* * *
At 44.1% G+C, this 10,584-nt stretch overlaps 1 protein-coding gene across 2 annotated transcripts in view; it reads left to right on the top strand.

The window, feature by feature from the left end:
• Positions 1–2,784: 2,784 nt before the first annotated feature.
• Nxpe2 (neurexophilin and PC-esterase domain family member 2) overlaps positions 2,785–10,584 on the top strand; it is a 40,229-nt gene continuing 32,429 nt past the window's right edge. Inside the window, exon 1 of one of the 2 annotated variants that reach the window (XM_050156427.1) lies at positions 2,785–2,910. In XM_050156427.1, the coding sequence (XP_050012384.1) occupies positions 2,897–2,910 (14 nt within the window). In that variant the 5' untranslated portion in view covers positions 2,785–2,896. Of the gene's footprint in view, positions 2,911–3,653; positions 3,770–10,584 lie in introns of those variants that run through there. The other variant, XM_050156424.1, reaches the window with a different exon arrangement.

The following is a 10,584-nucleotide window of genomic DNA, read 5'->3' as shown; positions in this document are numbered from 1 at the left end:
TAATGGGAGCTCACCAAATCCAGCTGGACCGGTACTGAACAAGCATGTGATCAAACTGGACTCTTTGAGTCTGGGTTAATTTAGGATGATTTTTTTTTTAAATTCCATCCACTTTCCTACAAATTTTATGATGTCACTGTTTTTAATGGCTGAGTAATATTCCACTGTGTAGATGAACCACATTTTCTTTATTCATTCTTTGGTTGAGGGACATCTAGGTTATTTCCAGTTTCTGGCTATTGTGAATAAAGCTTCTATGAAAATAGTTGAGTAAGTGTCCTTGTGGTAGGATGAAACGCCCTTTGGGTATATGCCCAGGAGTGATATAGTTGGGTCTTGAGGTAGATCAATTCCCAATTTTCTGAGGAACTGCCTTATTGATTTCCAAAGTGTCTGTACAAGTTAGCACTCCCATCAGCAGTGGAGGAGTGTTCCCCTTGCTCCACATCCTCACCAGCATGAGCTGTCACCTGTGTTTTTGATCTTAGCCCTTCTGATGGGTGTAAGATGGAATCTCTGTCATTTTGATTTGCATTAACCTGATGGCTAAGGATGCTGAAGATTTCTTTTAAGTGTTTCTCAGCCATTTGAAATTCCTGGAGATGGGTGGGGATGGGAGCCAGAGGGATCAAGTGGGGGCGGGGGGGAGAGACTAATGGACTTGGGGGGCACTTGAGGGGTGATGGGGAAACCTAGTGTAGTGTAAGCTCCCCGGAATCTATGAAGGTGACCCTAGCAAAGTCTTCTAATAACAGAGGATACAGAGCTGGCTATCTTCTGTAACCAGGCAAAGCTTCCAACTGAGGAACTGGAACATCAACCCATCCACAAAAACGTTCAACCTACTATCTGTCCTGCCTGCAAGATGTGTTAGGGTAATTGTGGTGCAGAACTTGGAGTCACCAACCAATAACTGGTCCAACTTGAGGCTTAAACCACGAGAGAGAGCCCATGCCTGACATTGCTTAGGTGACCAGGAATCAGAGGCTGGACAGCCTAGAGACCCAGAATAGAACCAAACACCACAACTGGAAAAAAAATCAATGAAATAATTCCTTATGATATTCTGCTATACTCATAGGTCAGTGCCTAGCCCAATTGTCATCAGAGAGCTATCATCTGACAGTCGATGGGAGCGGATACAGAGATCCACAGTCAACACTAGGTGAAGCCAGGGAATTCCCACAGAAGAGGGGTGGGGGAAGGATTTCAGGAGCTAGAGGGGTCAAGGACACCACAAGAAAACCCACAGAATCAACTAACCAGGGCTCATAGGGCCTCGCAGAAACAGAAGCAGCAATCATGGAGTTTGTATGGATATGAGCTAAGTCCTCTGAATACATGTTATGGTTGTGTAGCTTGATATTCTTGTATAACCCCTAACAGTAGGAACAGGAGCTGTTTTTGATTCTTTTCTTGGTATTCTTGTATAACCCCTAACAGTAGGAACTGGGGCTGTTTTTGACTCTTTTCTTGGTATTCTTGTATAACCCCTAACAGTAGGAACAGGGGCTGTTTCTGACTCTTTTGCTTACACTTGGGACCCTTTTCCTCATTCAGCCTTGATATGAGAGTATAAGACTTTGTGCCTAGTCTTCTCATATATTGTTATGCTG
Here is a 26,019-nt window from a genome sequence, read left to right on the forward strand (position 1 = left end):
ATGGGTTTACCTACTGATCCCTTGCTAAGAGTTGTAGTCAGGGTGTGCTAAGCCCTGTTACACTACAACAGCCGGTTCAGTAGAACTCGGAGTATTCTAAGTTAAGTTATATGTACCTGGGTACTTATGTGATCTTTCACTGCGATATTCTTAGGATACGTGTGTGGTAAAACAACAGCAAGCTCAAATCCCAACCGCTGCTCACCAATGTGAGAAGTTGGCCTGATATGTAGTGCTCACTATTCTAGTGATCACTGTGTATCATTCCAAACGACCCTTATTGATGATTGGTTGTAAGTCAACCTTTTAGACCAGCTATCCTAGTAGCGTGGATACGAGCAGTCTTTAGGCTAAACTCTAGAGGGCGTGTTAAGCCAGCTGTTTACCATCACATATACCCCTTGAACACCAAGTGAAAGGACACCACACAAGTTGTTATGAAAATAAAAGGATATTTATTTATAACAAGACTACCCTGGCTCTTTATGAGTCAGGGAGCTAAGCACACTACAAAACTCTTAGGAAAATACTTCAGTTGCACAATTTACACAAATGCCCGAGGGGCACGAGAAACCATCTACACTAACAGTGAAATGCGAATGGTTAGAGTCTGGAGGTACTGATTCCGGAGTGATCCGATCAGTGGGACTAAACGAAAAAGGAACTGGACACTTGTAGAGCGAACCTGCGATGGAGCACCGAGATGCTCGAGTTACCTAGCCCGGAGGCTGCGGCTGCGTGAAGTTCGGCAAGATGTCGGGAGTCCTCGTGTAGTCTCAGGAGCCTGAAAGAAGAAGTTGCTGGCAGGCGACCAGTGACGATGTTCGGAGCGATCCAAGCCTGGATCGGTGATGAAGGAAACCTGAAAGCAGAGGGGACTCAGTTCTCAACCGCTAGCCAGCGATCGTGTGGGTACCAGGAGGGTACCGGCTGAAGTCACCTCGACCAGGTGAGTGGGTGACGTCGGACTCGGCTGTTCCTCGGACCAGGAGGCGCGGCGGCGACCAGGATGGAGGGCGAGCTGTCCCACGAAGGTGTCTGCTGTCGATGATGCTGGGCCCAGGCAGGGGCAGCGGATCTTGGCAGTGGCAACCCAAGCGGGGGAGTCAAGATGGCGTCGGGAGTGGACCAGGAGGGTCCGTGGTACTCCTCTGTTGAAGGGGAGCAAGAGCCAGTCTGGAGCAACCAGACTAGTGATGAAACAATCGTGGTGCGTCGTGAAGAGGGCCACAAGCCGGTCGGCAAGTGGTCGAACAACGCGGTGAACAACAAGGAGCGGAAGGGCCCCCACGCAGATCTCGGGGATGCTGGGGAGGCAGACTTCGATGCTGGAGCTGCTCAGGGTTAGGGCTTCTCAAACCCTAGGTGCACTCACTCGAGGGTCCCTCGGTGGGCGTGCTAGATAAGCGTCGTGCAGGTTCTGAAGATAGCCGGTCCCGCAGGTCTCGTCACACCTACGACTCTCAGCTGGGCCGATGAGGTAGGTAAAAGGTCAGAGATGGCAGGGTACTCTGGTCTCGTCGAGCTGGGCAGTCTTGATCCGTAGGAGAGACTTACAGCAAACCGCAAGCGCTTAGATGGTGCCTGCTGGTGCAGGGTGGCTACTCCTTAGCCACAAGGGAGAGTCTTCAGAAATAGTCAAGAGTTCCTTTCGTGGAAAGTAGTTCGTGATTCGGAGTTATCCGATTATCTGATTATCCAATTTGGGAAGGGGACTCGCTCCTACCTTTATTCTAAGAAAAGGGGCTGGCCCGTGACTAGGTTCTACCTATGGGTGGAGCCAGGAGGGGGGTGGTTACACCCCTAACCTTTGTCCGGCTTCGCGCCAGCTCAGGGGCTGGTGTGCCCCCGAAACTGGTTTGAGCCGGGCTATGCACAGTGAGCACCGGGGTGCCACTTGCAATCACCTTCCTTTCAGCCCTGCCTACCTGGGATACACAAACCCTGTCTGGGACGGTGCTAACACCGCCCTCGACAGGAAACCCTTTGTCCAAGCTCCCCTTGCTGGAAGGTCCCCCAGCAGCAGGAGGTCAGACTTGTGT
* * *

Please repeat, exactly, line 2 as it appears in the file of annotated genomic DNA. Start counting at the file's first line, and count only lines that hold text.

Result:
The window, feature by feature from the left end: